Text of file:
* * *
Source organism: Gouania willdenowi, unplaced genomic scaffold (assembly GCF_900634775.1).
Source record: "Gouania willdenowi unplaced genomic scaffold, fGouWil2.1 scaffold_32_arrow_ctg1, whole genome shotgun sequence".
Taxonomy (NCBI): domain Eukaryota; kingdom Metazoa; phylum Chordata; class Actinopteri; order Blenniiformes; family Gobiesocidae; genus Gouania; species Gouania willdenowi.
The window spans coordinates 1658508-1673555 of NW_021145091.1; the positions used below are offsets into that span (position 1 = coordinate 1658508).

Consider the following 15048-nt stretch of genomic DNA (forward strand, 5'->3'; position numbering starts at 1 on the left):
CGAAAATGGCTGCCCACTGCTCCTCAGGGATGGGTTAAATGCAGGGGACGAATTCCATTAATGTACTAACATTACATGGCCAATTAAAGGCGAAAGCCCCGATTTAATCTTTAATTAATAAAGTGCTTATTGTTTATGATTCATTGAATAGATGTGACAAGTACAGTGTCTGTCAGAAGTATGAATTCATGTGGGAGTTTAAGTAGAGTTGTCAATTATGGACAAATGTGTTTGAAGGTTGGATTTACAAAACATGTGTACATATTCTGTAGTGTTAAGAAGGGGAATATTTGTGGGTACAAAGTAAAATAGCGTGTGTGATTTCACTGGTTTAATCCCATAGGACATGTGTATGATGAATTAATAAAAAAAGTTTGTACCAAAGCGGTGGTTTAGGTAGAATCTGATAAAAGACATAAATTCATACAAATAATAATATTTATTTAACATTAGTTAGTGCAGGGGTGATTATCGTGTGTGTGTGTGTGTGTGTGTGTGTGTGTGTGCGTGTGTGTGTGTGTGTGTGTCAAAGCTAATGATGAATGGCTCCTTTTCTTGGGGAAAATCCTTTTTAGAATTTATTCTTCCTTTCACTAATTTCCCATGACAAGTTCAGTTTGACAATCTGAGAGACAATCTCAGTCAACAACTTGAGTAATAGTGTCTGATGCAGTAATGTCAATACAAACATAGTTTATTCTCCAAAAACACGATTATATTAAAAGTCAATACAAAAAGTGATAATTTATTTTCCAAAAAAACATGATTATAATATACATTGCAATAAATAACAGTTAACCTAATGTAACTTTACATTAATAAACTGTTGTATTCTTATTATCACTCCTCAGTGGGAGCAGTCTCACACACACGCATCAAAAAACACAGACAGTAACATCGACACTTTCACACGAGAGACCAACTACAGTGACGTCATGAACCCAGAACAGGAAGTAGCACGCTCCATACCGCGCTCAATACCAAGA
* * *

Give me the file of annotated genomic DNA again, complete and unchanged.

Source organism: Gouania willdenowi, unplaced genomic scaffold (assembly GCF_900634775.1).
Source record: "Gouania willdenowi unplaced genomic scaffold, fGouWil2.1 scaffold_32_arrow_ctg1, whole genome shotgun sequence".
Taxonomy (NCBI): domain Eukaryota; kingdom Metazoa; phylum Chordata; class Actinopteri; order Blenniiformes; family Gobiesocidae; genus Gouania; species Gouania willdenowi.
The window spans coordinates 1658508-1673555 of NW_021145091.1; the positions used below are offsets into that span (position 1 = coordinate 1658508).

Consider the following 15048-nt stretch of genomic DNA (forward strand, 5'->3'; position numbering starts at 1 on the left):
CGAAAATGGCTGCCCACTGCTCCTCAGGGATGGGTTAAATGCAGGGGACGAATTCCATTAATGTACTAACATTACATGGCCAATTAAAGGCGAAAGCCCCGATTTAATCTTTAATTAATAAAGTGCTTATTGTTTATGATTCATTGAATAGATGTGACAAGTACAGTGTCTGTCAGAAGTATGAATTCATGTGGGAGTTTAAGTAGAGTTGTCAATTATGGACAAATGTGTTTGAAGGTTGGATTTACAAAACATGTGTACATATTCTGTAGTGTTAAGAAGGGGAATATTTGTGGGTACAAAGTAAAATAGCGTGTGTGATTTCACTGGTTTAATCCCATAGGACATGTGTATGATGAATTAATAAAAAAAGTTTGTACCAAAGCGGTGGTTTAGGTAGAATCTGATAAAAGACATAAATTCATACAAATAATAATATTTATTTAACATTAGTTAGTGCAGGGGTGATTATCGTGTGTGTGTGTGTGTGTGTGTGTGTGTGTGTGCGTGTGTGTGTGTGTGTGTGTCAAAGCTAATGATGAATGGCTCCTTTTCTTGGGGAAAATCCTTTTTAGAATTTATTCTTCCTTTCACTAATTTCCCATGACAAGTTCAGTTTGACAATCTGAGAGACAATCTCAGTCAACAACTTGAGTAATAGTGTCTGATGCAGTAATGTCAATACAAACATAGTTTATTCTCCAAAAACACGATTATATTAAAAGTCAATACAAAAAGTGATAATTTATTTTCCAAAAAAACATGATTATAATATACATTGCAATAAATAACAGTTAACCTAATGTAACTTTACATTAATAAACTGTTGTATTCTTATTATCACTCCTCAGTGGGAGCAGTCTCACACACACGCATCAAAAAACACAGACAGTAACATCGACACTTTCACACGAGAGACCAACTACAGTGACGTCATGAACCCAGAACAGGAAGTAGCACGCTCCATACCGCGCTCAATACCAAGA